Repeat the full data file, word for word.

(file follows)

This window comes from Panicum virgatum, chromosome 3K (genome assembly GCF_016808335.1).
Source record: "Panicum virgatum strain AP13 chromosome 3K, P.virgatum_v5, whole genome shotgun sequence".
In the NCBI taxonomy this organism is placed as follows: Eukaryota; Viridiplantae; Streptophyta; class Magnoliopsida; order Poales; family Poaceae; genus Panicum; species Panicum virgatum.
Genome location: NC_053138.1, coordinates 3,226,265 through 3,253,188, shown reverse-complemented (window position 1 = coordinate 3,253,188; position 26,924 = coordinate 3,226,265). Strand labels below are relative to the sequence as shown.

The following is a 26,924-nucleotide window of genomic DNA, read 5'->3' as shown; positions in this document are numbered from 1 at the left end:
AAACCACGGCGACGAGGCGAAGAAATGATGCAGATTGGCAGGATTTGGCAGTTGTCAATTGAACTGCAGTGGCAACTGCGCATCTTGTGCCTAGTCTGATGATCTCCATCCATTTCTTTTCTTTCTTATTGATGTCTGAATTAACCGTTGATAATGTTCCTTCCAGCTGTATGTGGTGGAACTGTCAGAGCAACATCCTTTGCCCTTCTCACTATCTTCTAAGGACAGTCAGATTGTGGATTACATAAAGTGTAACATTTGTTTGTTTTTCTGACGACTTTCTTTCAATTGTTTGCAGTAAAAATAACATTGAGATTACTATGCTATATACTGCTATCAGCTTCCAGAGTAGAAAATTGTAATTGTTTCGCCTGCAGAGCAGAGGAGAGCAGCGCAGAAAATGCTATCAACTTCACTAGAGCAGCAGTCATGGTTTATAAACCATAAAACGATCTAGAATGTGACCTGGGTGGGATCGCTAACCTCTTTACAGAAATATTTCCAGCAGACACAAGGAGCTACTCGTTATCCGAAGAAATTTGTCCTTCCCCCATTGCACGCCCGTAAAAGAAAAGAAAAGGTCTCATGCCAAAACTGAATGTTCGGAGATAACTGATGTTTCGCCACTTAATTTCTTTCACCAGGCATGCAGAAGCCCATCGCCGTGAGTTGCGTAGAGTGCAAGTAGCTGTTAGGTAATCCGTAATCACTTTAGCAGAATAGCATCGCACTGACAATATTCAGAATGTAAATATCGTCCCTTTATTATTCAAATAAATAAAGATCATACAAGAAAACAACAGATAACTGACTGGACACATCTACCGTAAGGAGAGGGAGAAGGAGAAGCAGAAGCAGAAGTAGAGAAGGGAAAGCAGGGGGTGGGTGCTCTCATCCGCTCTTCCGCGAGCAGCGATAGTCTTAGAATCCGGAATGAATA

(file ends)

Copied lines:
This window comes from Panicum virgatum, chromosome 3K (genome assembly GCF_016808335.1).
Source record: "Panicum virgatum strain AP13 chromosome 3K, P.virgatum_v5, whole genome shotgun sequence".
In the NCBI taxonomy this organism is placed as follows: Eukaryota; Viridiplantae; Streptophyta; class Magnoliopsida; order Poales; family Poaceae; genus Panicum; species Panicum virgatum.
Genome location: NC_053138.1, coordinates 3,226,265 through 3,253,188, shown reverse-complemented (window position 1 = coordinate 3,253,188; position 26,924 = coordinate 3,226,265). Strand labels below are relative to the sequence as shown.

The following is a 26,924-nucleotide window of genomic DNA, read 5'->3' as shown; positions in this document are numbered from 1 at the left end:
AAACCACGGCGACGAGGCGAAGAAATGATGCAGATTGGCAGGATTTGGCAGTTGTCAATTGAACTGCAGTGGCAACTGCGCATCTTGTGCCTAGTCTGATGATCTCCATCCATTTCTTTTCTTTCTTATTGATGTCTGAATTAACCGTTGATAATGTTCCTTCCAGCTGTATGTGGTGGAACTGTCAGAGCAACATCCTTTGCCCTTCTCACTATCTTCTAAGGACAGTCAGATTGTGGATTACATAAAGTGTAACATTTGTTTGTTTTTCTGACGACTTTCTTTCAATTGTTTGCAGTAAAAATAACATTGAGATTACTATGCTATATACTGCTATCAGCTTCCAGAGTAGAAAATTGTAATTGTTTCGCCTGCAGAGCAGAGGAGAGCAGCGCAGAAAATGCTATCAACTTCACTAGAGCAGCAGTCATGGTTTATAAACCATAAAACGATCTAGAATGTGACCTGGGTGGGATCGCTAACCTCTTTACAGAAATATTTCCAGCAGACACAAGGAGCTACTCGTTATCCGAAGAAATTTGTCCTTCCCCCATTGCACGCCCGTAAAAGAAAAGAAAAGGTCTCATGCCAAAACTGAATGTTCGGAGATAACTGATGTTTCGCCACTTAATTTCTTTCACCAGGCATGCAGAAGCCCATCGCCGTGAGTTGCGTAGAGTGCAAGTAGCTGTTAGGTAATCCGTAATCACTTTAGCAGAATAGCATCGCACTGACAATATTCAGAATGTAAATATCGTCCCTTTATTATTCAAATAAATAAAGATCATACAAGAAAACAACAGATAACTGACTGGACACATCTACCGTAAGGAGAGGGAGAAGGAGAAGCAGAAGCAGAAGTAGAGAAGGGAAAGCAGGGGGTGGGTGCTCTCATCCGCTCTTCCGCGAGCAGCGATAGTCTTAGAATCCGGAATGAATA